Monday, 8 December 2014

Unintended consequences

I wasn’t meant to be at home today but a dose of heavy cold/flu meant that for the first time in eight years I needed to work from home because Hannah was poorly.  

I had to nip to work to collect my laptop and shortly after I arrived back home there was a knock at the door.  A workman wanted to know if I used my drive.  I explained that I didn’t, but others do and, in turn, he explained that there was going to be work happening for five days digging up the pavement area in front of our house.

This was new news to me and he told me that the Council should have got in touch to warn me.  He also realised that, because the drive does get used, he needed to order a plate to continue to provide me with vehicle access.

Later in the day I called the Council who told me that UK Power Networks should have told me about the work and that I didn’t get a letter from the Council because they had determined that there would be no traffic impact.

I tweeted UK Power Networks : and responded with the information they requested.

The Council called back later to explain the work was to happen around the school runs.  This made no sense as, whether work was happening or not, the pavement was closed to pedestrians, on their way to school or not.

I spoke to the contractors, Morrisons, who were effectively doing what the contract said.  I clearly needed to get UK Power Networks to take this seriously.

UK Power Networks called me and I explained that the situation with a closed pavement, and no alternative for pedestrians, was unsafe.  I had just video’d the situation and sent that to Debbie in the Romford UK Power Networks office.  Here it is:

Lots of to-ing and fro-ing later and there was a promise of traffic lights and a walkway for pedestrians.  I was happy that everything had been done to make things safe.  I felt responsible because this was outside my house and if anything happened to anyone crossing the road because of the work, I would feel terrible if I hadn’t done what I could to make it as safe as possible.  It’s bad enough that there’s construction traffic next door without adding to the danger.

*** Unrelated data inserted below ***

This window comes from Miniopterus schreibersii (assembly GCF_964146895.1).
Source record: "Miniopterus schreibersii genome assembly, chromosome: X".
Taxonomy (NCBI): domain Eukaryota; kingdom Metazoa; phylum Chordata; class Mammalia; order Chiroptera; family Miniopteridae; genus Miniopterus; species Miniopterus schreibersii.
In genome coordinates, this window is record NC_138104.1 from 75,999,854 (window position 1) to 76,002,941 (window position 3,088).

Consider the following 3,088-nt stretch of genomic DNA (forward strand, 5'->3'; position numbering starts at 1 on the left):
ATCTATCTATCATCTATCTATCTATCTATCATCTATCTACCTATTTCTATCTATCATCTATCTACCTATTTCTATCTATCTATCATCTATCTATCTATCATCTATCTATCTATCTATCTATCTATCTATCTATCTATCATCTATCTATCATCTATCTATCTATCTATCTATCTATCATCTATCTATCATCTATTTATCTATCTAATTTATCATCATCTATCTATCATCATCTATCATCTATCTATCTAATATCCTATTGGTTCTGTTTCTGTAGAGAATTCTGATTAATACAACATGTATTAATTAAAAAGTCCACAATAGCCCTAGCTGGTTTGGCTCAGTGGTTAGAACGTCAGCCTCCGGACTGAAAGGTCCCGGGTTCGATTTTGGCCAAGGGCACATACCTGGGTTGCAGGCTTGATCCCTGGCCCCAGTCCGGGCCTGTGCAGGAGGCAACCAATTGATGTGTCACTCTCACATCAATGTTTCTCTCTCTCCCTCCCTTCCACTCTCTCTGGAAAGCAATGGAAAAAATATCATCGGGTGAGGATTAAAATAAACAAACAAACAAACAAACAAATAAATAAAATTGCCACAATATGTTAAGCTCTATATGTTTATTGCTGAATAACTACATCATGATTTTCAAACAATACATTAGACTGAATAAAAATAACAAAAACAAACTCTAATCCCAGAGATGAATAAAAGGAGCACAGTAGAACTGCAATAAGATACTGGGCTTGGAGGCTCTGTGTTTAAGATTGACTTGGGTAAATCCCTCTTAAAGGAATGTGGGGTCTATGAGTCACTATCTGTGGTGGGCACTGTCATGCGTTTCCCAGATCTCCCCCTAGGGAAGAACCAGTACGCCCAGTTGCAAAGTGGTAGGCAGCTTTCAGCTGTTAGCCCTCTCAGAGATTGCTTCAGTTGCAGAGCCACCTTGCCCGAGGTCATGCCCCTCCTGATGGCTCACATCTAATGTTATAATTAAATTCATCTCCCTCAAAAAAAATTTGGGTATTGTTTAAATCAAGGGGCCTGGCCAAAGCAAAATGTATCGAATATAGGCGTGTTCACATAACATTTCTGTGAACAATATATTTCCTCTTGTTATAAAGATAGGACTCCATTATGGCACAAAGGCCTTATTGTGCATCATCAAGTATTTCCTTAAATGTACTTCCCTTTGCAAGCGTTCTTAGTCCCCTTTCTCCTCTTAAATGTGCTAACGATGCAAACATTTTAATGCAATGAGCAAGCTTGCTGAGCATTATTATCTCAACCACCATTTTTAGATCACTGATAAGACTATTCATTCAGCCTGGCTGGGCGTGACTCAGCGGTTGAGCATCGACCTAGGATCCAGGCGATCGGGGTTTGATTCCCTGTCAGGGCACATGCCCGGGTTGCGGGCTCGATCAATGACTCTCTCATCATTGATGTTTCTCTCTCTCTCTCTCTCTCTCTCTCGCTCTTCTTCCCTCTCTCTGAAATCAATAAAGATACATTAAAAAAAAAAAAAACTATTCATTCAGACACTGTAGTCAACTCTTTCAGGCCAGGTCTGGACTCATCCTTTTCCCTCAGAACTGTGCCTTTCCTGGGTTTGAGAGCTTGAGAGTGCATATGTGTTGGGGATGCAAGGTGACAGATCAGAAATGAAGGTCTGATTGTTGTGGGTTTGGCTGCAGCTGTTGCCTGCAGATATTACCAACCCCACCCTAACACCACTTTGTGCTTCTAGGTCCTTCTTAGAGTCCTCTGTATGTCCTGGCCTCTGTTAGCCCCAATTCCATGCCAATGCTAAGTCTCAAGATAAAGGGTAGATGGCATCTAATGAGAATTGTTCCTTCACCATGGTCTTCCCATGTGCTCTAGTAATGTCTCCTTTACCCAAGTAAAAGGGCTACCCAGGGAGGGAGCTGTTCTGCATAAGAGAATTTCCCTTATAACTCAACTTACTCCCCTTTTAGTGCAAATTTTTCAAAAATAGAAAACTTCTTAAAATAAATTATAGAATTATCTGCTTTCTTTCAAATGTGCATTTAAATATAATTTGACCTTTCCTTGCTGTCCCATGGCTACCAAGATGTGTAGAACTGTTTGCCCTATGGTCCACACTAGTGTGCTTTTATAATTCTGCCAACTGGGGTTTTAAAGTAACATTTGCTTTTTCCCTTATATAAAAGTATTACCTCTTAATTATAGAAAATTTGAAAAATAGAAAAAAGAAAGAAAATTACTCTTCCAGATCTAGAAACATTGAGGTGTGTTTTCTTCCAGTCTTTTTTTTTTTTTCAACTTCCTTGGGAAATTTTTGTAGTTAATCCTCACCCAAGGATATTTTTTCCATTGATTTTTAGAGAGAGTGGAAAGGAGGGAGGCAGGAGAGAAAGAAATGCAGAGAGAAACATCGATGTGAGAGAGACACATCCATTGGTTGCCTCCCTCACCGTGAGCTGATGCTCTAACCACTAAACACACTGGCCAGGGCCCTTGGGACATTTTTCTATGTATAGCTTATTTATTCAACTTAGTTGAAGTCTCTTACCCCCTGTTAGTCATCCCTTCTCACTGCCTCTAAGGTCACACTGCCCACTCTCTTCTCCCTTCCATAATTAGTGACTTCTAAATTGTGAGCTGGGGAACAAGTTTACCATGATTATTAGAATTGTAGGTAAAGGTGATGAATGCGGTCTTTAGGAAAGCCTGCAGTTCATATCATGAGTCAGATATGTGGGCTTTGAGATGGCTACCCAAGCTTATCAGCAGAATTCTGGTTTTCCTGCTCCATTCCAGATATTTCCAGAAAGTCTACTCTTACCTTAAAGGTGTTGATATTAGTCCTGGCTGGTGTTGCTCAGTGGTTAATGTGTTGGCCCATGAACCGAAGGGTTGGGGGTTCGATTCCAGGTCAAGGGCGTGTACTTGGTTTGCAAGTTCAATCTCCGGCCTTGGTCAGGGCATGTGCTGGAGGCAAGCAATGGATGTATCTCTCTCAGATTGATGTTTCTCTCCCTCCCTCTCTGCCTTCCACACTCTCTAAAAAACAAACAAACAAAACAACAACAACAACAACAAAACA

But then came the kick.  The site manager, who had told me about the traffic lights and walkway, then told me he thought the two workmen who had been on site all day would probably lose their jobs as a result of my intervention.

This shouldn’t be how this situation ends.  I had been clear all the way through that it was the planning that was lacking, not the execution.  The improvement opportunities were with the interaction between UK Power Networks and Essex County Council and not the contractor Morrisons who were just carrying out the instructions on a contract.

I wrote an email to UK Power Networks to try and mitigate things:

Hi Debbie

Thank you for your intervention.  I have just been advised that traffic lights will be installed tomorrow morning.  I feel a lot happier about the situation.
I am concerned that there should not be any blame apportioned to the young gentlemen who have been working on site today.  They have been at all times courteous and helpful within the constraints over which they had no control.  They should be commended for their concern and for doing everything within their power and authority.
In the future, for such work, I would like to see much better collaboration between Essex County Council and UK Power Networks.  Better decisions should be made earlier on to enable contractors such as Morrisons to work for the safety of all concerned.
If you are confused by the multiple addressees, I apologise, but I thought it would be good to share the good news with local residents and Councillors.
Thank you again
Kind regards
I was left balancing the potential accident that the dangerous closed pavement might cause and two people needlessly losing their jobs.  It was no choice and it seemed wrong that in trying to do the right thing and achieving a result, I was also responsible for potential job losses.
I gave the workmen a copy of the email and hoped that this physical evidence, and the fact I had copied about 30 people, might prevent any corporate blaming of the lowest common denominator rather than addressing the fundamental flaws in the process.
I don’t know whether to be pleased that children (and others) will be safer walking along our road this week, or whether to regret getting involved.

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